British hostage held by al-Qaeda in Algeria was shot by troops in failed rescue bid

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Vehicles destroyed during the fatal convoy at In Amenas on Thursday 17th January 2013

British hostage held by al-Qaeda in Algeria was shot by troops in failed rescue bid 

By Robert Mendick, Adrian Gatton and Mark Olden
The Sunday Telegraph
14 September 2014

An inquest into the In Amenas siege at a gas plant in Algeria will raise serious doubts over the safety of staff at the facility, part run by BP.

At least one British hostage was killed by the Algerian military as it fought with al-Qaeda terrorists who had taken control of a gas plant in the Sahara desert, an inquest will hear this week.

The inquest into the massacre at the In Amenas facility, which begins on Monday, will raise serious questions over Algeria’s handling of the hostage crisis. Seven British residents were killed during a four-day siege along with more than 30 other foreign hostages.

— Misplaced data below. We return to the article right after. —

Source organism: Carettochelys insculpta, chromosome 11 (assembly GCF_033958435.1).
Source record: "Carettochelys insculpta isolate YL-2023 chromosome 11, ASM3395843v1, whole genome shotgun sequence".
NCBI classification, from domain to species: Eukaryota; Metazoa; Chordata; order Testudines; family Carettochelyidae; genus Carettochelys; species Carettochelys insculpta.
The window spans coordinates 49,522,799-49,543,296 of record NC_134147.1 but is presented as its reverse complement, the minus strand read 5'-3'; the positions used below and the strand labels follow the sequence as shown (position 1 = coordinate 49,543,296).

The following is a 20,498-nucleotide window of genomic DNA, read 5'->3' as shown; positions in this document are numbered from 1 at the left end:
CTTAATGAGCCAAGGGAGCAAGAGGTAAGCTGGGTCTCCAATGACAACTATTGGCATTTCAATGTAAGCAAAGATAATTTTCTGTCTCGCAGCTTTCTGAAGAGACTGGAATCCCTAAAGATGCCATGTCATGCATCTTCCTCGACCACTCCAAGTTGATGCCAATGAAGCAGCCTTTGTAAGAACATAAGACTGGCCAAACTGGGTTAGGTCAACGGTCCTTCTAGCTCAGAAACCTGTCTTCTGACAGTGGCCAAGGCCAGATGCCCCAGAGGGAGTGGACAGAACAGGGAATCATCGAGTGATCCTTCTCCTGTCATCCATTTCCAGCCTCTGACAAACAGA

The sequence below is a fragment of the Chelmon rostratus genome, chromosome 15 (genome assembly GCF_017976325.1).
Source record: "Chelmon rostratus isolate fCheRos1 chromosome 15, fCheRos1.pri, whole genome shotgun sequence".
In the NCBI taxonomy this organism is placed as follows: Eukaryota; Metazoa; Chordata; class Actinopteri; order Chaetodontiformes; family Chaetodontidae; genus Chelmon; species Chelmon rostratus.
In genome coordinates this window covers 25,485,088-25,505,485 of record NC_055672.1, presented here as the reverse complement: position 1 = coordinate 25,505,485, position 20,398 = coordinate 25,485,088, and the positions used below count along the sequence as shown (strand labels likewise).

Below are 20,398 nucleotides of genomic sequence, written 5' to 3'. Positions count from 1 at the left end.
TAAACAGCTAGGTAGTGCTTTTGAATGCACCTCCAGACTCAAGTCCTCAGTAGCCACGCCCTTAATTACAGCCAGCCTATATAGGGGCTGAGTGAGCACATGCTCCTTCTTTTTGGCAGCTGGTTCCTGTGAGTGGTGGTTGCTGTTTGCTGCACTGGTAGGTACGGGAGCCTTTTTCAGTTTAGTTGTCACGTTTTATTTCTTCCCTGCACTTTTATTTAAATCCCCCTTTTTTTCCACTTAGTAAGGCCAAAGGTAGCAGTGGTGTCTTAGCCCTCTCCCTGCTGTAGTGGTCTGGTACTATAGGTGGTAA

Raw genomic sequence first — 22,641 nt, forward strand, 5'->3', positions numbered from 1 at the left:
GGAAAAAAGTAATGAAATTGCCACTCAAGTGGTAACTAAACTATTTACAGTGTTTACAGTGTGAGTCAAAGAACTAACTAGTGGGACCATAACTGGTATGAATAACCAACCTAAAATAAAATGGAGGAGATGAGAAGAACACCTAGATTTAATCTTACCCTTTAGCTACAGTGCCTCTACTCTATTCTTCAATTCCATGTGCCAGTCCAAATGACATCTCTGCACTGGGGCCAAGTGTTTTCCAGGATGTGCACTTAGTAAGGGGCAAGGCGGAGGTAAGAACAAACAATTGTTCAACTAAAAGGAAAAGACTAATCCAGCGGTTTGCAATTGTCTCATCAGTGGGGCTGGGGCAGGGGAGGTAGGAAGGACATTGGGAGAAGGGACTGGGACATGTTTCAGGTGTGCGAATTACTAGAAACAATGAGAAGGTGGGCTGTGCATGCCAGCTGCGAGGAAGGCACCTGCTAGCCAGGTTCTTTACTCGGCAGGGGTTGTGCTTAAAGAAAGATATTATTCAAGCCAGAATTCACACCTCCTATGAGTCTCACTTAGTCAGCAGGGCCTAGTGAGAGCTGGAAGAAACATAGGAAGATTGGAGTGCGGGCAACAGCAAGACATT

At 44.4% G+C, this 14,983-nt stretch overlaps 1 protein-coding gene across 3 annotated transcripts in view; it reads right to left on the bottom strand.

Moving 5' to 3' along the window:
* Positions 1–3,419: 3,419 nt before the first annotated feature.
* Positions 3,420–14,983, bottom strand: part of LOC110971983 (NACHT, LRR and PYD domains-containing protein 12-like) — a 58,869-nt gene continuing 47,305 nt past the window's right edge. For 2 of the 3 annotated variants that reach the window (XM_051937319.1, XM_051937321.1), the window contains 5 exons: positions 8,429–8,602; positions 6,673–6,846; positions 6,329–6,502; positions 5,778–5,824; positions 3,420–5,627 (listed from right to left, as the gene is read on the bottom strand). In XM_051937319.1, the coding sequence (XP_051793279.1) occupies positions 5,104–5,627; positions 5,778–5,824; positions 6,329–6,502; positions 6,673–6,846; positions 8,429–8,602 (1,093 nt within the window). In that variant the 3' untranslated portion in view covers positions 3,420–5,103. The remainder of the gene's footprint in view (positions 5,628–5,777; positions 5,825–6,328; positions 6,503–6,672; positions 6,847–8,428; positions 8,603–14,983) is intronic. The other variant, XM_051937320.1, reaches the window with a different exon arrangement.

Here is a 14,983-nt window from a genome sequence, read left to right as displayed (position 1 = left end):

The men were taken hostage when jihadists, led by the al-Qaeda linked terrorist Mokhtar Belmokhtar stormed the facility in January 2013. The incident was deeply embarrassing to the Algerian government because the plant was in a militariesd zone that should have been protected by the army.

The inquest will also raise serious questions about security inside the camp which was run in a joint venture by BP, the Norwegian state oil company Statoil and the Algerian government owned Sonatrach.

Read the rest of this story on The Sunday Telegraph site here.

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